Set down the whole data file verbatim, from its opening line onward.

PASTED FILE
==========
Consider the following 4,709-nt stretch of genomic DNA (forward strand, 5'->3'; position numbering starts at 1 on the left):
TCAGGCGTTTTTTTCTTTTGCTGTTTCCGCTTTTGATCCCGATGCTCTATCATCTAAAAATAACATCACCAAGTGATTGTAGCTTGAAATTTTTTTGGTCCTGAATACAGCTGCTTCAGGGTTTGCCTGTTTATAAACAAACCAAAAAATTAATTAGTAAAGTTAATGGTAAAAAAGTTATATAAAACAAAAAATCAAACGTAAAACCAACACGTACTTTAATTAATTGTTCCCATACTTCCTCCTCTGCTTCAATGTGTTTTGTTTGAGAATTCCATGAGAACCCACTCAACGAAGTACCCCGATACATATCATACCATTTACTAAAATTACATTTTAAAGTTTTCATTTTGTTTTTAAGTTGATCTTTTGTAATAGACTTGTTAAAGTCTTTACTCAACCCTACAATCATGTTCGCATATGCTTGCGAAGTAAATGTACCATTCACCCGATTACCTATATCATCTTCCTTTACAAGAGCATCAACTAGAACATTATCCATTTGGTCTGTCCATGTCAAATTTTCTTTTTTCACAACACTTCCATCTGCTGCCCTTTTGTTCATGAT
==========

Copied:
Consider the following 4,709-nt stretch of genomic DNA (forward strand, 5'->3'; position numbering starts at 1 on the left):
TCAGGCGTTTTTTTCTTTTGCTGTTTCCGCTTTTGATCCCGATGCTCTATCATCTAAAAATAACATCACCAAGTGATTGTAGCTTGAAATTTTTTTGGTCCTGAATACAGCTGCTTCAGGGTTTGCCTGTTTATAAACAAACCAAAAAATTAATTAGTAAAGTTAATGGTAAAAAAGTTATATAAAACAAAAAATCAAACGTAAAACCAACACGTACTTTAATTAATTGTTCCCATACTTCCTCCTCTGCTTCAATGTGTTTTGTTTGAGAATTCCATGAGAACCCACTCAACGAAGTACCCCGATACATATCATACCATTTACTAAAATTACATTTTAAAGTTTTCATTTTGTTTTTAAGTTGATCTTTTGTAATAGACTTGTTAAAGTCTTTACTCAACCCTACAATCATGTTCGCATATGCTTGCGAAGTAAATGTACCATTCACCCGATTACCTATATCATCTTCCTTTACAAGAGCATCAACTAGAACATTATCCATTTGGTCTGTCCATGTCAAATTTTCTTTTTTCACAACACTTCCATCTGCTGCCCTTTTGTTCATGAT